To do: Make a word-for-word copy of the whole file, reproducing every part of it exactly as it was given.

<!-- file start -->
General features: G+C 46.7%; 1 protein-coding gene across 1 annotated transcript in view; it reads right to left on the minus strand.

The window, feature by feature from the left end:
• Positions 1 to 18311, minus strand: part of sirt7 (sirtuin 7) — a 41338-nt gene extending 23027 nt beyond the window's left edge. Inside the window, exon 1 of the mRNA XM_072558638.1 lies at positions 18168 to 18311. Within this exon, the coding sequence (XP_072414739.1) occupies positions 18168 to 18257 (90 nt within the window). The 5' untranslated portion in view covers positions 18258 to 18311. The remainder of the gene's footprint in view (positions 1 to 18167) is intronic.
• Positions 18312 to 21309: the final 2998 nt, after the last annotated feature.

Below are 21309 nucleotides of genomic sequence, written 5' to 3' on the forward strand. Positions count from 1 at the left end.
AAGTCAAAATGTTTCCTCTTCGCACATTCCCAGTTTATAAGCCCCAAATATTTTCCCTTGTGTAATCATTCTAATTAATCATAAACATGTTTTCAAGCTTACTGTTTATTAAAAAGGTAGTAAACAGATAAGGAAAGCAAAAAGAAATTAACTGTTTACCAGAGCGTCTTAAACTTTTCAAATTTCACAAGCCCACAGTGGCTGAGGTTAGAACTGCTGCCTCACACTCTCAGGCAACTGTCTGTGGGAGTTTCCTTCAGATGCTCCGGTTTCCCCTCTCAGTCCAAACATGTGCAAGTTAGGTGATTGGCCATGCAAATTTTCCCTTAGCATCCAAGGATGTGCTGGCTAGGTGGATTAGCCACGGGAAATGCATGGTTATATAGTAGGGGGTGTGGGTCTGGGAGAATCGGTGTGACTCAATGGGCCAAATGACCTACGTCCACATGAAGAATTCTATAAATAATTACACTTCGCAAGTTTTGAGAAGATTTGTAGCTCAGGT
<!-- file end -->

General features: G+C 46.7%; 1 protein-coding gene across 1 annotated transcript in view; it reads right to left on the minus strand.

The window, feature by feature from the left end:
• Positions 1 to 18311, minus strand: part of sirt7 (sirtuin 7) — a 41338-nt gene extending 23027 nt beyond the window's left edge. Inside the window, exon 1 of the mRNA XM_072558638.1 lies at positions 18168 to 18311. Within this exon, the coding sequence (XP_072414739.1) occupies positions 18168 to 18257 (90 nt within the window). The 5' untranslated portion in view covers positions 18258 to 18311. The remainder of the gene's footprint in view (positions 1 to 18167) is intronic.
• Positions 18312 to 21309: the final 2998 nt, after the last annotated feature.

Below are 21309 nucleotides of genomic sequence, written 5' to 3' on the forward strand. Positions count from 1 at the left end.
AAGTCAAAATGTTTCCTCTTCGCACATTCCCAGTTTATAAGCCCCAAATATTTTCCCTTGTGTAATCATTCTAATTAATCATAAACATGTTTTCAAGCTTACTGTTTATTAAAAAGGTAGTAAACAGATAAGGAAAGCAAAAAGAAATTAACTGTTTACCAGAGCGTCTTAAACTTTTCAAATTTCACAAGCCCACAGTGGCTGAGGTTAGAACTGCTGCCTCACACTCTCAGGCAACTGTCTGTGGGAGTTTCCTTCAGATGCTCCGGTTTCCCCTCTCAGTCCAAACATGTGCAAGTTAGGTGATTGGCCATGCAAATTTTCCCTTAGCATCCAAGGATGTGCTGGCTAGGTGGATTAGCCACGGGAAATGCATGGTTATATAGTAGGGGGTGTGGGTCTGGGAGAATCGGTGTGACTCAATGGGCCAAATGACCTACGTCCACATGAAGAATTCTATAAATAATTACACTTCGCAAGTTTTGAGAAGATTTGTAGCTCAGGT